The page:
Surrounded by the magnificent lake Jozini and Lebombo Mountains, it’s hard to imagine a more beautiful setting. Two of the key species here at PGR are the 60 elephants and 10 Black rhino which you will be helping to monitor on a daily basis.  These projects are in collaboration with well known conservation authorities such as the WWF Black Rhino Range Expansion Project and the Disney Wildlife Conservation Fund who recently undertook the huge operation of performing vasectomies on seven of the elephant bulls.

Thanda Game Reserve
This reserve is situated in an area exceptionally rich in fauna and flora, boasting not only the big five but over 400 bird species. Over the past few years a number of indigenous keystone species, including wild dog, cheetah, lion, elephant, buffalo and white rhino have been reintroduced to the reserve. The endangered species monitoring programme was initiated to assess the progress of these reintroduced species along with getting a handle on the resident leopard and hyena population’s demographics. Eeach volunteer will have the opportunity to make a significant contribution to this project while gaining invaluable experience in the field.

Mkhuze Game Reserve
Mkhuze Game Reserve is one of the oldest game reserves in South Africa.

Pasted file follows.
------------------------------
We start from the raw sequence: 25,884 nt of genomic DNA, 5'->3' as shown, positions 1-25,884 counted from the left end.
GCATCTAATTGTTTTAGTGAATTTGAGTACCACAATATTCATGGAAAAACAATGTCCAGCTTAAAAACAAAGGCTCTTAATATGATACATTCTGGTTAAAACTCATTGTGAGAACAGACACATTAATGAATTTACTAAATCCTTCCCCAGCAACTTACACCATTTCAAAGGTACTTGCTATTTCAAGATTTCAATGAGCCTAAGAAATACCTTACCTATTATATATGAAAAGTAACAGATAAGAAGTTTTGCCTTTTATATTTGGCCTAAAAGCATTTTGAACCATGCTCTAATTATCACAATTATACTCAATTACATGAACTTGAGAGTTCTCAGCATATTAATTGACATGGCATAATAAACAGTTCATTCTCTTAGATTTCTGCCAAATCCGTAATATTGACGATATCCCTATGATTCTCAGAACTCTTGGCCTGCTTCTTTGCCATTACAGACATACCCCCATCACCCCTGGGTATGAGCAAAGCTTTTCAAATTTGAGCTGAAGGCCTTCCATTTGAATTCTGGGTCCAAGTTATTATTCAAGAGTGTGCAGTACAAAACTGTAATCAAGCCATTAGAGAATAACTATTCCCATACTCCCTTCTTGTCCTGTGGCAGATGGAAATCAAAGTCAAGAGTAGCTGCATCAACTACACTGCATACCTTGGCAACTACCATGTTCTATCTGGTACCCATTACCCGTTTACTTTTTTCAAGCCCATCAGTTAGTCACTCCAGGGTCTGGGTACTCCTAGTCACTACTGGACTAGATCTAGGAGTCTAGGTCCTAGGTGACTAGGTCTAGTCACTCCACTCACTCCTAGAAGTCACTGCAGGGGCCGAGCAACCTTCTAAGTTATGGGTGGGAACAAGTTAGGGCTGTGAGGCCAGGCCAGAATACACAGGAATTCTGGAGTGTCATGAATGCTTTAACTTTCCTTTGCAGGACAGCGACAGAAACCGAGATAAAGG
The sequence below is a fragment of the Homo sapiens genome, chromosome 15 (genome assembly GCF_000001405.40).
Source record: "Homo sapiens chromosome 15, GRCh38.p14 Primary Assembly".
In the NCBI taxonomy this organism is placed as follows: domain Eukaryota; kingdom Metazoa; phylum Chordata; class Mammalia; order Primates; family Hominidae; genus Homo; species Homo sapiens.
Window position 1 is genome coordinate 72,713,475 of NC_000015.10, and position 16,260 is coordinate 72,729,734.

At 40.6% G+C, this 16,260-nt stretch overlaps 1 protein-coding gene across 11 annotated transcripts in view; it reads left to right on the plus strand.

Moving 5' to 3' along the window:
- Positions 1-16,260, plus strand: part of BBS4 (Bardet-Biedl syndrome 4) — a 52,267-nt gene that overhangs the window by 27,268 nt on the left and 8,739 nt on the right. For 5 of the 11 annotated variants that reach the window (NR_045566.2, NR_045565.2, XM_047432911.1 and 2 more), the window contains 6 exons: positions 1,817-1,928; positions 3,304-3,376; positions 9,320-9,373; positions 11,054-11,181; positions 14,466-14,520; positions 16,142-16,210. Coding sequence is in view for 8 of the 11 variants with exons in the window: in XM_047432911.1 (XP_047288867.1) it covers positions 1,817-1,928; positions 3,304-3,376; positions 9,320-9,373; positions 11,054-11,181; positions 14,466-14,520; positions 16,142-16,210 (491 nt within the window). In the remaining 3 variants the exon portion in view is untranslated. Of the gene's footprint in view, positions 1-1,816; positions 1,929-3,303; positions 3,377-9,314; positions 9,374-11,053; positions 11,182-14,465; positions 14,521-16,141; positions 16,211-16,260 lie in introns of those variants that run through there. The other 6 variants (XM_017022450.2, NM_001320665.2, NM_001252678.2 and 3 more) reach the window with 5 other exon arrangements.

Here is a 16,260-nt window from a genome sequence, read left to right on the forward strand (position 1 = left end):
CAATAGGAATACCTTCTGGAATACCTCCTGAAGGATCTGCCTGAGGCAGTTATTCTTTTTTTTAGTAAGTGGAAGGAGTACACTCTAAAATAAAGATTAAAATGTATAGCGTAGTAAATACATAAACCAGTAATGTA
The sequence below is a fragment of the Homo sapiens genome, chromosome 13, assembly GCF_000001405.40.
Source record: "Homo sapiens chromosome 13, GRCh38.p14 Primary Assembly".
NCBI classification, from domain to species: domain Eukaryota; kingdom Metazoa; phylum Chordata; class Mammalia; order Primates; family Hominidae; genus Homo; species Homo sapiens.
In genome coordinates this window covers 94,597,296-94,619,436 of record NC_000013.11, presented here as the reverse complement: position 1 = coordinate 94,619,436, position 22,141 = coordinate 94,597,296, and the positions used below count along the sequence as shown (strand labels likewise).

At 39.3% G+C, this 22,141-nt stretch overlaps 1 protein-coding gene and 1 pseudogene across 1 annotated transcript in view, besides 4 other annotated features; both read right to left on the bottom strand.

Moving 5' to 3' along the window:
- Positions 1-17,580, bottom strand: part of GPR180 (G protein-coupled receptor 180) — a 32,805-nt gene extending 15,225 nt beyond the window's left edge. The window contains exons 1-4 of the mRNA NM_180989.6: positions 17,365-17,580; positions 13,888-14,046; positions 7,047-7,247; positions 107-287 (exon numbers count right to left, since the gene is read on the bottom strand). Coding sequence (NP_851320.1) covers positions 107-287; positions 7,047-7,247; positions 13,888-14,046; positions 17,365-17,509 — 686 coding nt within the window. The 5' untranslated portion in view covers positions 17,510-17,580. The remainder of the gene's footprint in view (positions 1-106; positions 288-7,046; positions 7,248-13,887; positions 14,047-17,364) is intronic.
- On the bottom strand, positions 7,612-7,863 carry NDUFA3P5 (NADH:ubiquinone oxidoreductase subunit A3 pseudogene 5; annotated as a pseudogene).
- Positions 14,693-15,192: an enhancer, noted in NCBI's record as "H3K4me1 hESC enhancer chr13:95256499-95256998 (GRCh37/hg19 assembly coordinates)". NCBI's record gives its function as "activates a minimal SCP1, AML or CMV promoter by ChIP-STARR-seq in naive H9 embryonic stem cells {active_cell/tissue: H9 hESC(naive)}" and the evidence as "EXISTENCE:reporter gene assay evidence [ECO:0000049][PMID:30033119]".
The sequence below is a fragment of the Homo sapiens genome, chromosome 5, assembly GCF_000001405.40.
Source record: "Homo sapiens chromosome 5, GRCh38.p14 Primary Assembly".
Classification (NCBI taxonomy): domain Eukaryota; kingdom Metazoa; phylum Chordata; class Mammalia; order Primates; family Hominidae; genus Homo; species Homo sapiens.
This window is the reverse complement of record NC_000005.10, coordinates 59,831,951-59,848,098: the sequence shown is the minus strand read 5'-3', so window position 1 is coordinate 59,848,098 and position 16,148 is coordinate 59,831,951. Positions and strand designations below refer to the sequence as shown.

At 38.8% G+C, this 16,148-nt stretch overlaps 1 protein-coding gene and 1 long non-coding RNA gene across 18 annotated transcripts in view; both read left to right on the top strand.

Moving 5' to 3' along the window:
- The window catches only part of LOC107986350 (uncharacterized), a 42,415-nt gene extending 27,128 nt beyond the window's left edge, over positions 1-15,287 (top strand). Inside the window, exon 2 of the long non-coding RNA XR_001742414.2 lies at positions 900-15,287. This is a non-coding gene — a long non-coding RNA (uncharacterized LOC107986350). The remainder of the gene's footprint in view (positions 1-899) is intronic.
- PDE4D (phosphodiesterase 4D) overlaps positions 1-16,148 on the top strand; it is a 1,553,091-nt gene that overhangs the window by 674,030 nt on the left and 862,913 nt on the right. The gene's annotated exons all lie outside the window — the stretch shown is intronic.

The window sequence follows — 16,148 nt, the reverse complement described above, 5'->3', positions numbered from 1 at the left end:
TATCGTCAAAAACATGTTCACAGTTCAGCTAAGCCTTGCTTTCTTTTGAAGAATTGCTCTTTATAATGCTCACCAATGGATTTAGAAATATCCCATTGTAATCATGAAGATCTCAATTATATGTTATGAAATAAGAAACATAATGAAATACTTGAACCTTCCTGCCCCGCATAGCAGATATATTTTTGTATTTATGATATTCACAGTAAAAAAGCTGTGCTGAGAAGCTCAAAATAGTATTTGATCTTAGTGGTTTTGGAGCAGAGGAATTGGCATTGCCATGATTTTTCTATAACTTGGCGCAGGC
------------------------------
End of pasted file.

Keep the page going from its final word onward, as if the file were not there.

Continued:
It is situated in the northern part of Zululand and is part of a World Heritage Site, The Greater St Lucia Wetlands Park. The reserve offers an abundance of wildlife including endangered species such as black rhino, cheetah, wild dog, elephant and buffalo. The Wildlife Endangered Species Monitoring Programme was initiated to monitor the progress of the reintroduced endangered and priority species, along with black and white rhino populations.


On your first days will you be introduced to the project coordinator, the project facilities and the game reserve. Your days will be spent working alongside a highly qualified and experiences wildlife monitor, giving you the opportunity to learn not only about these focal species but about many other aspects of the African Bushveld, and gain exclusive hands on experience.

A typical week at the project

  • You’ll rise with the sun and head out for an adventure on the back of our open 4×4 vehicles.